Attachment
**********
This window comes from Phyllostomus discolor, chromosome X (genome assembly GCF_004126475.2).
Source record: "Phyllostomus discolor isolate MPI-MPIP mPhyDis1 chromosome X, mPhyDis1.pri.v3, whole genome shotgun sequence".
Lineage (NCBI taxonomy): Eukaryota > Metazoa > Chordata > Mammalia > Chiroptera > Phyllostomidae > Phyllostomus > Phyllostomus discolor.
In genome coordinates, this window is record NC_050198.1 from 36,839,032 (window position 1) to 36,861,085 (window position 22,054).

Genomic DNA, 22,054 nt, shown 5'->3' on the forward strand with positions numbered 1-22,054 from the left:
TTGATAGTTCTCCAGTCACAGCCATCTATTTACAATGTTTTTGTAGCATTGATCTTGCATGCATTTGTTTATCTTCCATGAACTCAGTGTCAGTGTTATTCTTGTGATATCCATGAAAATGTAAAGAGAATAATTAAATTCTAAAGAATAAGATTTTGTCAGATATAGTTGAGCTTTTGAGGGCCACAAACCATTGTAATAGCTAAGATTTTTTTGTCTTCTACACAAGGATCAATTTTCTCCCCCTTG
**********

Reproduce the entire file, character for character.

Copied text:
This window comes from Phyllostomus discolor, chromosome X (genome assembly GCF_004126475.2).
Source record: "Phyllostomus discolor isolate MPI-MPIP mPhyDis1 chromosome X, mPhyDis1.pri.v3, whole genome shotgun sequence".
Lineage (NCBI taxonomy): Eukaryota > Metazoa > Chordata > Mammalia > Chiroptera > Phyllostomidae > Phyllostomus > Phyllostomus discolor.
In genome coordinates, this window is record NC_050198.1 from 36,839,032 (window position 1) to 36,861,085 (window position 22,054).

Genomic DNA, 22,054 nt, shown 5'->3' on the forward strand with positions numbered 1-22,054 from the left:
TTGATAGTTCTCCAGTCACAGCCATCTATTTACAATGTTTTTGTAGCATTGATCTTGCATGCATTTGTTTATCTTCCATGAACTCAGTGTCAGTGTTATTCTTGTGATATCCATGAAAATGTAAAGAGAATAATTAAATTCTAAAGAATAAGATTTTGTCAGATATAGTTGAGCTTTTGAGGGCCACAAACCATTGTAATAGCTAAGATTTTTTTGTCTTCTACACAAGGATCAATTTTCTCCCCCTTG